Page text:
"They're telling me we really need to restructure our health care system so that everybody can get care, whether they are children, working adults, or senior citizens. We're seeing a lot of problematic issues when it comes to funding health care. A lot of it is directly attributable to health insurance company greed and pharmaceutical company greed. If we can bring that back into a manageable system so that 100 percent of our population receives health care we'll be doing a lot better and we'll be preventing a lot of people from falling deeper into poverty."


"The minimum wage is too low," McDevitt said. "The federal minimum wage is definitely too low. Senior citizens living on social security are living on a fixed income that is also likely too low. And there is a special circumstance for seniors in our state, because we have this law on the RCW that prevents rent control. So seniors that are renters are more likely to be subject to problems financially because of that. Suffice it to say that social security benefits are not keeping up with the changing economic circumstances. Most of that is because of benign neglect over the last 35 years and we know that 50 percent or more of working adults are working for less than $15 an hour. The cost of living is a little over $13 an hour. That's assuming people are working 40 hours a week. A lot of these jobs that are being created don't include health care and they aren't 40 hours a week. They are more like 20 hours a week.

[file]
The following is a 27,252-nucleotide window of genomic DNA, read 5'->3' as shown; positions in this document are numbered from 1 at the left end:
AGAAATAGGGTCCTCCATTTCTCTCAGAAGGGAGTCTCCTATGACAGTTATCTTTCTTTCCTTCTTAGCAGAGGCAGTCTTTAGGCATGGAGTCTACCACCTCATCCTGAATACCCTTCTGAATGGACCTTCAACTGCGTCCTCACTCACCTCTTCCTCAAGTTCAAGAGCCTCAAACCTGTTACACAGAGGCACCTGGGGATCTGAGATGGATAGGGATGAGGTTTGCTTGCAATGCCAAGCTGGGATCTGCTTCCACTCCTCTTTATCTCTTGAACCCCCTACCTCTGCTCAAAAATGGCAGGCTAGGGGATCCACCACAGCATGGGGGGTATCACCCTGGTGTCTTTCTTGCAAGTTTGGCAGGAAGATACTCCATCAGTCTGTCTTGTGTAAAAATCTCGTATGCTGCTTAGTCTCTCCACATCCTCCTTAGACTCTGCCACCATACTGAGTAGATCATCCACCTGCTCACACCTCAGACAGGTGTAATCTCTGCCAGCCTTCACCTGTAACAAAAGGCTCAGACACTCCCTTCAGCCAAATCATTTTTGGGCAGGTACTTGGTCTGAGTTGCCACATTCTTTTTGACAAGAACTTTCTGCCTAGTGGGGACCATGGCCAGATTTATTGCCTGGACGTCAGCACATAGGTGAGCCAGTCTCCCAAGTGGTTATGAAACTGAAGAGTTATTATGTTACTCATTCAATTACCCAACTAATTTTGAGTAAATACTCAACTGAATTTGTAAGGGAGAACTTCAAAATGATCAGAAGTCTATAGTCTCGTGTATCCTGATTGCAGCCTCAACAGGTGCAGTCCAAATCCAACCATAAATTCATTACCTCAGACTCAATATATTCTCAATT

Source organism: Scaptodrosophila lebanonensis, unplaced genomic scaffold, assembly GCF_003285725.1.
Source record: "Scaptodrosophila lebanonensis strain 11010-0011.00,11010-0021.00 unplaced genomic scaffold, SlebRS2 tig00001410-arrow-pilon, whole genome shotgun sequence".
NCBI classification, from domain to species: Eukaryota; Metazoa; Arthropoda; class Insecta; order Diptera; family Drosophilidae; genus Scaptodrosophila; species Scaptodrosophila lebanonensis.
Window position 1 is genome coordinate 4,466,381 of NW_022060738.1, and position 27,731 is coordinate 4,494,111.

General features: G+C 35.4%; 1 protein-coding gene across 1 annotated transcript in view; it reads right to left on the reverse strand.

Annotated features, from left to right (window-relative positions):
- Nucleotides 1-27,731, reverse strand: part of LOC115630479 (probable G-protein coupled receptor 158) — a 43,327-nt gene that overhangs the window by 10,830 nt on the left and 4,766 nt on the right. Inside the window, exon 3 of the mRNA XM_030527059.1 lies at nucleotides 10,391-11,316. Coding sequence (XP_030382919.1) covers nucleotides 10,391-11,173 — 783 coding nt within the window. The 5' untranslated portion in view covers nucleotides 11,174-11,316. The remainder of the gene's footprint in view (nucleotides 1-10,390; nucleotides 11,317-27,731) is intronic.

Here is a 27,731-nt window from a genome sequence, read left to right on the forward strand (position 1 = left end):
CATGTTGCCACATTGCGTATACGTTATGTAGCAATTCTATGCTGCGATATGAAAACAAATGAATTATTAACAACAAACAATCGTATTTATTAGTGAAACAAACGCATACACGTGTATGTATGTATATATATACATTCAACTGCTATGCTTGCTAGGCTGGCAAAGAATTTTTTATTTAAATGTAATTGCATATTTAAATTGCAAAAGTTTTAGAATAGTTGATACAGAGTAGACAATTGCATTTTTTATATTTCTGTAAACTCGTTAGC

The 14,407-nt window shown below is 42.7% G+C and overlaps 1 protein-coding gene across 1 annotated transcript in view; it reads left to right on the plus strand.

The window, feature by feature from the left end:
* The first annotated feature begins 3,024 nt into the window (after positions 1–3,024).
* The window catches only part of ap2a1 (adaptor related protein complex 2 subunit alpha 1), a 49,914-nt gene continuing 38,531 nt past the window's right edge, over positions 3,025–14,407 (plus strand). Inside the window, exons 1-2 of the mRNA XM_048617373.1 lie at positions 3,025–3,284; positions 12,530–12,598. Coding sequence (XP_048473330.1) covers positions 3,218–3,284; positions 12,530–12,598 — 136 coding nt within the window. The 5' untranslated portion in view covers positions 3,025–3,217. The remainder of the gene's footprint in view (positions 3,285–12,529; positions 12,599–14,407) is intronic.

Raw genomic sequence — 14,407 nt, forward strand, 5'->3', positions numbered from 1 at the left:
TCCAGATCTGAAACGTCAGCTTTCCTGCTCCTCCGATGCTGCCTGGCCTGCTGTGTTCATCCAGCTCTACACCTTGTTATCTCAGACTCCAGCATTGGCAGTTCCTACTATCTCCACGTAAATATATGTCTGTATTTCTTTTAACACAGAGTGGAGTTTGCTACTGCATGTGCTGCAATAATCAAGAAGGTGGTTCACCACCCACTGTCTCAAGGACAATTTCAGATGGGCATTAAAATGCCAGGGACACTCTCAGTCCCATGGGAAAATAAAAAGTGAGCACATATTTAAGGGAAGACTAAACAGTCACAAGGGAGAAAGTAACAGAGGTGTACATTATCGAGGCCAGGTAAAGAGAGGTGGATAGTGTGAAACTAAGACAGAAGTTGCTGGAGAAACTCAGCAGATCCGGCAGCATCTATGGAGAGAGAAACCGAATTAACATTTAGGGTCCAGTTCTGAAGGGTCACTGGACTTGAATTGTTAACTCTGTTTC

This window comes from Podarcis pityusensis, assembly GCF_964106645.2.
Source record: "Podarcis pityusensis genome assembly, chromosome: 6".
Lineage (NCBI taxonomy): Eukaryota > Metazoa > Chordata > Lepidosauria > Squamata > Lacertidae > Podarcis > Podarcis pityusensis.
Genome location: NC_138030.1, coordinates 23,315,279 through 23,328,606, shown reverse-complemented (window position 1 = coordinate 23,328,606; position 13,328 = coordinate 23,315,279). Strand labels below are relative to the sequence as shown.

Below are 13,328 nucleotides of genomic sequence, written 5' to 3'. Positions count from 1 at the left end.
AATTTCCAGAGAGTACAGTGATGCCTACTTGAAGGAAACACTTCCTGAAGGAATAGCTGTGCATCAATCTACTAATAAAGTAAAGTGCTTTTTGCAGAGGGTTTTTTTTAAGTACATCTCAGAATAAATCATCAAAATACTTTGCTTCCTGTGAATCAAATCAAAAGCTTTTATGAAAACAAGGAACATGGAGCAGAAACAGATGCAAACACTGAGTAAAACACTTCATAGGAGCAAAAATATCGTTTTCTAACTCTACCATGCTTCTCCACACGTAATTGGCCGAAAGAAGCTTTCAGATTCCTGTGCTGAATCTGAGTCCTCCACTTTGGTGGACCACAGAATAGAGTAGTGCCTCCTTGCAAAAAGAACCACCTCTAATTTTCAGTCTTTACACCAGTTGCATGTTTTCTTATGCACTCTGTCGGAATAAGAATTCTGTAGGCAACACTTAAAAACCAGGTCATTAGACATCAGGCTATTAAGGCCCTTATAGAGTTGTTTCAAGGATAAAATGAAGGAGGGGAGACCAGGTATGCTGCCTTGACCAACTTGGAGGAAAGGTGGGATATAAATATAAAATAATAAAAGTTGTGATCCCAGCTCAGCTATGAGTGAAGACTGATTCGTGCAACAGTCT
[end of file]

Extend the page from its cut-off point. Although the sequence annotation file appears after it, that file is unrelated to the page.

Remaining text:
"I'm going to fight for a $15 minimum wage, probably graduated ultimately higher than that and I'm going to fight to enhance social security. It needs to be maintained."

Climate change

and the environment